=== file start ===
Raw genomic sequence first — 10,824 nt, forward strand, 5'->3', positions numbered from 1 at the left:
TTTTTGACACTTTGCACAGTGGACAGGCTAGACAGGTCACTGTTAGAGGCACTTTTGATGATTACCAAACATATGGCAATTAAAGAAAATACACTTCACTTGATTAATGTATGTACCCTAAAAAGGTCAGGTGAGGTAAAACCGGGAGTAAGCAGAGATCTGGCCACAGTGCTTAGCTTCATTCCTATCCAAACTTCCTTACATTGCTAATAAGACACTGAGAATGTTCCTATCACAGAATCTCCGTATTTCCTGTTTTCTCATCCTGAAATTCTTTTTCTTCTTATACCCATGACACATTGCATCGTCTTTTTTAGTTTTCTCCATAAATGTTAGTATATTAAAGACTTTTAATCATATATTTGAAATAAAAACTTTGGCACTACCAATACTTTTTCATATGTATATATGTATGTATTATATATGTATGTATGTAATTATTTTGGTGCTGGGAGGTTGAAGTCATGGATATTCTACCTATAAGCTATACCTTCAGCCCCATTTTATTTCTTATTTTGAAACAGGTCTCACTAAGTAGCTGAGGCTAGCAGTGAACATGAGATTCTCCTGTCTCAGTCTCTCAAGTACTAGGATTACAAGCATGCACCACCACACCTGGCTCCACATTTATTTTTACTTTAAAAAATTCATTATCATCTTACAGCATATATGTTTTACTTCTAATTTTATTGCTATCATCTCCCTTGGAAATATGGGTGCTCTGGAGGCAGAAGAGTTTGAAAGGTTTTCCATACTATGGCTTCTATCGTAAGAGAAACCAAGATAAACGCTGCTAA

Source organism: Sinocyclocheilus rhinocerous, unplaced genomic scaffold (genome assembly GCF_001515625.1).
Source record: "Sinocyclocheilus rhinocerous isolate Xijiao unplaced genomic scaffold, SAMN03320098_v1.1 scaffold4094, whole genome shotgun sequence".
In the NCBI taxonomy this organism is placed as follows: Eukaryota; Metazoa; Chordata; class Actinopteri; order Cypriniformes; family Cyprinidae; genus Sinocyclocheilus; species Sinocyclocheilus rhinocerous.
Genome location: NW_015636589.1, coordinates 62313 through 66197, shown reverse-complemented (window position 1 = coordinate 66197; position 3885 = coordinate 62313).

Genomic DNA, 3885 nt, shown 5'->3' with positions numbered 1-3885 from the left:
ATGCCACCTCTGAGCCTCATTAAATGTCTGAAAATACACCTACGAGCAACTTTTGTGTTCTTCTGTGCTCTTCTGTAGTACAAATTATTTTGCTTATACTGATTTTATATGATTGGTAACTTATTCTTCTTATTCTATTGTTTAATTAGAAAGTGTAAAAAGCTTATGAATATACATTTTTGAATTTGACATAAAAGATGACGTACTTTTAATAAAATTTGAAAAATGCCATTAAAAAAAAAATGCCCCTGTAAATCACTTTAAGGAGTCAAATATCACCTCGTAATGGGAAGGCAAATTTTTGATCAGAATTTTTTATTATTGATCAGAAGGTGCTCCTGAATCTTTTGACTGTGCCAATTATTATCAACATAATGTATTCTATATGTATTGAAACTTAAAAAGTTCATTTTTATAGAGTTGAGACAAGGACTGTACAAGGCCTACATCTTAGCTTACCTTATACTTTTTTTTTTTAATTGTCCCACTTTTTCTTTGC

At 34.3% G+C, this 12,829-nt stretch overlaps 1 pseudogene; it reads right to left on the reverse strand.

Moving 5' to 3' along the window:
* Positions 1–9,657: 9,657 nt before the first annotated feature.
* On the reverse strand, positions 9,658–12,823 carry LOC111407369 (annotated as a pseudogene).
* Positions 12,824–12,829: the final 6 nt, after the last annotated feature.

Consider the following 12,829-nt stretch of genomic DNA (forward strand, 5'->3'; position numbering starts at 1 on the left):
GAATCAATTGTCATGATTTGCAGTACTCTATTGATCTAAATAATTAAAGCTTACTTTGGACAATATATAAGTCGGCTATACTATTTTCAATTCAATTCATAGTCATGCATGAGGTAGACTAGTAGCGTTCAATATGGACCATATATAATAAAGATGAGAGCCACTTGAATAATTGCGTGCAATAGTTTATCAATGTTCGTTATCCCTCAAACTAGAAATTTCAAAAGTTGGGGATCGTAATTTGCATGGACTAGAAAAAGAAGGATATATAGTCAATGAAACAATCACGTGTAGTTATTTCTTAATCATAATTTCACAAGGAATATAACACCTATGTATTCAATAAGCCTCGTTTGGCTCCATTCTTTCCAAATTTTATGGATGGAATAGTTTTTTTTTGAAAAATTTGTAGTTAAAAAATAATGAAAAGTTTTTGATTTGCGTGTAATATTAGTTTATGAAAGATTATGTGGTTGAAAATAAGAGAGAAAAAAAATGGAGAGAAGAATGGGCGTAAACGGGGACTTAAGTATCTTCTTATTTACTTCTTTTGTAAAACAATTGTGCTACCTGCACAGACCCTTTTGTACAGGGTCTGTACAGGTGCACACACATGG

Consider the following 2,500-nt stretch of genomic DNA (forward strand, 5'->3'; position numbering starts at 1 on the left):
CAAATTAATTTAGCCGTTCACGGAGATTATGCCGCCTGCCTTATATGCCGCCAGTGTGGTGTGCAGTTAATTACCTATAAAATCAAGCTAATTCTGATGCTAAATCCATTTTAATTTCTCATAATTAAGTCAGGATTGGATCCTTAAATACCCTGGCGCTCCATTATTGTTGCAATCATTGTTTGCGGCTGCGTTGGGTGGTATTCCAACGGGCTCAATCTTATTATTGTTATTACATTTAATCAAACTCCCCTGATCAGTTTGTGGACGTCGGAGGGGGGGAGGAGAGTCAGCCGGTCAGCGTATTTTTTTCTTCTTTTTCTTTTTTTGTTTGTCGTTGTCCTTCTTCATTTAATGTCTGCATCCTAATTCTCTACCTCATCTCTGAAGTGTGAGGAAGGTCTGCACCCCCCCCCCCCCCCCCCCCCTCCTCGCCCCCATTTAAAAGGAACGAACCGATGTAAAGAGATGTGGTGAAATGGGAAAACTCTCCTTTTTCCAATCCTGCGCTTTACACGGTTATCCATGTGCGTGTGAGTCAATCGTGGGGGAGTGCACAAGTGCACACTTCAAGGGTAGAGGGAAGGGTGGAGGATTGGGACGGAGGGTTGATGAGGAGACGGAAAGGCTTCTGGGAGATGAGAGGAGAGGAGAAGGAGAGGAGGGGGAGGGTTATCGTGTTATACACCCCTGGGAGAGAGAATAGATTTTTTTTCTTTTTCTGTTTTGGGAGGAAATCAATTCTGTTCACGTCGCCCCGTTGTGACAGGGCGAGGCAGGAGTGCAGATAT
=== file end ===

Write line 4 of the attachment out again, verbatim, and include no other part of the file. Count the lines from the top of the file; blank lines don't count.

Source record: "Sinocyclocheilus rhinocerous isolate Xijiao unplaced genomic scaffold, SAMN03320098_v1.1 scaffold4094, whole genome shotgun sequence".